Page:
How To Get Into Gaming: An Interview With Lucy James

Name: Lucy James

Degree: Psychology

Current job title: Video games journalist/ presenter

Current workplace: Freelance (working with Ginx TV, Sky, Guardian)

Career/long term goal: Staff writer or video producer for Gamespot (the world’s largest source of video game reviews, news and previews etc.) or  working at Rooster Teeth (a multi-channel network specialising in live action animation)

What made you pick this job?

I wouldn’t say that I picked it exactly; it’s more like I fell into it! I lived in a house of people who didn’t really care about games but they’re such a big part of my life that I took to rambling about them on the internet. I really wanted to be able to do something I love every day. My internship at GameSpot  opened up a lot of doors, as the games industry is mostly run on networking! Ginx approached me at an event for the game ‘Sleeping Dogs’, and asked me to do a screen test based on some of my YouTube work with GameSpot and hey presto, once it was done they offered me the job of lead presenter!

How did you get to your position? 

As I mentioned it was all down to my GameSpot internship. In terms of getting the job at GameSpot I’m actually a massive fan of a YouTube series on ITN and ended up tweeting them because of a YouTube blooper that was used in my Psychology lectures. I got a reply to that tweet and ended up being a bit cheeky and asking for an internship. The guy I spoke to eventually ended up moving jobs to GameSpot and passed on my CV, I aced the interview and got the job! So I guess I got it by being very pro-active!

It was the most fun and interesting month of life, I really found out how the company and the industry worked there. I was treated as an equal rather than a lackey and given real independence and autonomy. I got to pick the games I wanted to cover, got taken to the big annual video game conference, E3 and had my own independent projects to work on. Most importantly I was told who the important people were, so they made sure I got the right connections.

What skills do you feel are the most important in your chosen line of work?

Networking is definitely the most important. Gaming is a pretty insular business so I make sure that I make and keep important contacts as much as possible! Listening to editorial feedback, knowledge of how to present and be good on camera makes a big difference. Also learning how to do good voiceovers, and learning how to properly use a semi colon!

How is your job developing these skills? 

I’m adapting as I go along, but everything I learn and do is based on a love of games. Freelance work has taught me via a steep learning curve as I’ve immediately been working with very senior team members with no guarantee of success! The ex presenter in my position was eventually weeded out for not knowing enough about games; it’s most important for me to keep improving my knowledge in such a fast paced and changing industry. So I’d say it’s a kind of extreme pressure that’s developing my skills more than anything!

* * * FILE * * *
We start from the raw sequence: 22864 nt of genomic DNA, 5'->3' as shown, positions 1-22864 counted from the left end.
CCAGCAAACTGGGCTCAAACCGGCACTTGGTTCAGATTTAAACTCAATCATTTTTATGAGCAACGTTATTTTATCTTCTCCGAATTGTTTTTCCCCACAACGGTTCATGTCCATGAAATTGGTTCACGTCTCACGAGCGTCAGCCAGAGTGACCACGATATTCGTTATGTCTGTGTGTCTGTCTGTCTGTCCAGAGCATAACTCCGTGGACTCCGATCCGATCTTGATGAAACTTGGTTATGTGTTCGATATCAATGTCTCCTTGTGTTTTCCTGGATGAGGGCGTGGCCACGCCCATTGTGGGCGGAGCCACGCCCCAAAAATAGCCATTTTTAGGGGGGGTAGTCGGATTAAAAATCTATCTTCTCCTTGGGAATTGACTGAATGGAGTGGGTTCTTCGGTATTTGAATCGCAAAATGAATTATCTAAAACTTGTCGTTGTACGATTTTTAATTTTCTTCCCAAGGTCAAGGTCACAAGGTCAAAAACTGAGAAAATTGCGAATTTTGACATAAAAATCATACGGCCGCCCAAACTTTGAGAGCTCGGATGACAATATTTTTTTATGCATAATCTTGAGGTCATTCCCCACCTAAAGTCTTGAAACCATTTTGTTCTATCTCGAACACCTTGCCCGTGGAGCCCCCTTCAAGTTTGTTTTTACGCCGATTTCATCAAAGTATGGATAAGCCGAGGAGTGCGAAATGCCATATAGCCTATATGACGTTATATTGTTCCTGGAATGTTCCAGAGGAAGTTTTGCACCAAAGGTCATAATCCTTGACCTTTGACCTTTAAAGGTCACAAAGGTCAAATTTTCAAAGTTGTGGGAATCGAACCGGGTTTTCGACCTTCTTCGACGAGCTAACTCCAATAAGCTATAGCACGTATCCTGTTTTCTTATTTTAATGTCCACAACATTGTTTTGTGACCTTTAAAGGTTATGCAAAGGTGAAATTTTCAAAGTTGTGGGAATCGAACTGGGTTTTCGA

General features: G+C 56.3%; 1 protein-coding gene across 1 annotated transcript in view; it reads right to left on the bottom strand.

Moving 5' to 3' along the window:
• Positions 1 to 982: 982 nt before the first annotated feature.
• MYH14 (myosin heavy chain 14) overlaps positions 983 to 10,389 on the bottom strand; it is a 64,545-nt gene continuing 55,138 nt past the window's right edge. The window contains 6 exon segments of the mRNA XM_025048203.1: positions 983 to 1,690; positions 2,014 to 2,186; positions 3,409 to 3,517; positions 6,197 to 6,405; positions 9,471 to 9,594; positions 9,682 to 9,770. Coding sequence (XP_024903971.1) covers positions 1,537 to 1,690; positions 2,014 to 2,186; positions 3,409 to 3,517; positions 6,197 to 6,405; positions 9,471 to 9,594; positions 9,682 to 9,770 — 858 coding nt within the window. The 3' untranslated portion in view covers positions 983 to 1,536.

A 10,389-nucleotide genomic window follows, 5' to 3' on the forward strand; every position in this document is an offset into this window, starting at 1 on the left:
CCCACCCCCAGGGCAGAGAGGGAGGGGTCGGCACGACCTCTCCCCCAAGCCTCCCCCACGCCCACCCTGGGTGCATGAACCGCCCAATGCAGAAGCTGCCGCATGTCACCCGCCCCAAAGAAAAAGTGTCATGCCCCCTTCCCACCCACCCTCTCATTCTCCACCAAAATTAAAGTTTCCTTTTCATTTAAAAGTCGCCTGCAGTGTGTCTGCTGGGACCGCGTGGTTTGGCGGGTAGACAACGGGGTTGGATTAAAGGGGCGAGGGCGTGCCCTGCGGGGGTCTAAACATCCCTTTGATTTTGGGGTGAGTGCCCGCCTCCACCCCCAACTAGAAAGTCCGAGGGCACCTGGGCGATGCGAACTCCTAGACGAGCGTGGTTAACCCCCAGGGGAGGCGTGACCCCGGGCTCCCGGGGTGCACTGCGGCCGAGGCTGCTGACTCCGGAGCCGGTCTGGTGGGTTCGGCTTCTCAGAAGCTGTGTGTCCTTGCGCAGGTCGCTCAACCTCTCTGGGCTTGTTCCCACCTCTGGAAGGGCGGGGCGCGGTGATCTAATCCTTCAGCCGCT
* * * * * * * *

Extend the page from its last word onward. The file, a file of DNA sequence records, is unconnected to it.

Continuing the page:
What has been the biggest challenge you’ve faced so far in your working life and how did you overcome it?

As a freelancer it’s definitely the sheer amount of rejection in the early days. Also, internet blogging is can be tough because of the anonymous aspect of internet comments, which can be negative. Since I got the presenter job actually I’ve been sent screenshots of myself every week by ‘creeps’, which is probably just as bad! Laughing about it helps, as does having a close group of friends where I work!

Are you happy with the direction the job’s taking you?

I’m really happy with the direction I’m going; TV opens a lot of doors even though I’d eventually like to be more editorial. I’ve now got a lot of experience, a well rounded CV and lots of connections. I’ve working with Ginx a lot at the moment, which is fantastic. Although they aren’t as big as say, Eurogamer or IGN, I’m definitely well on my way to bigger and better things!

And finally, do you have any last advice for students and graduates reading this article?

Think about what you want to do and forge a path. I wouldn’t be where I am if I didn’t blog on video games in 2nd year. You really do have to have as many things on your CV as you can though, as there thousands of other grads in your position.

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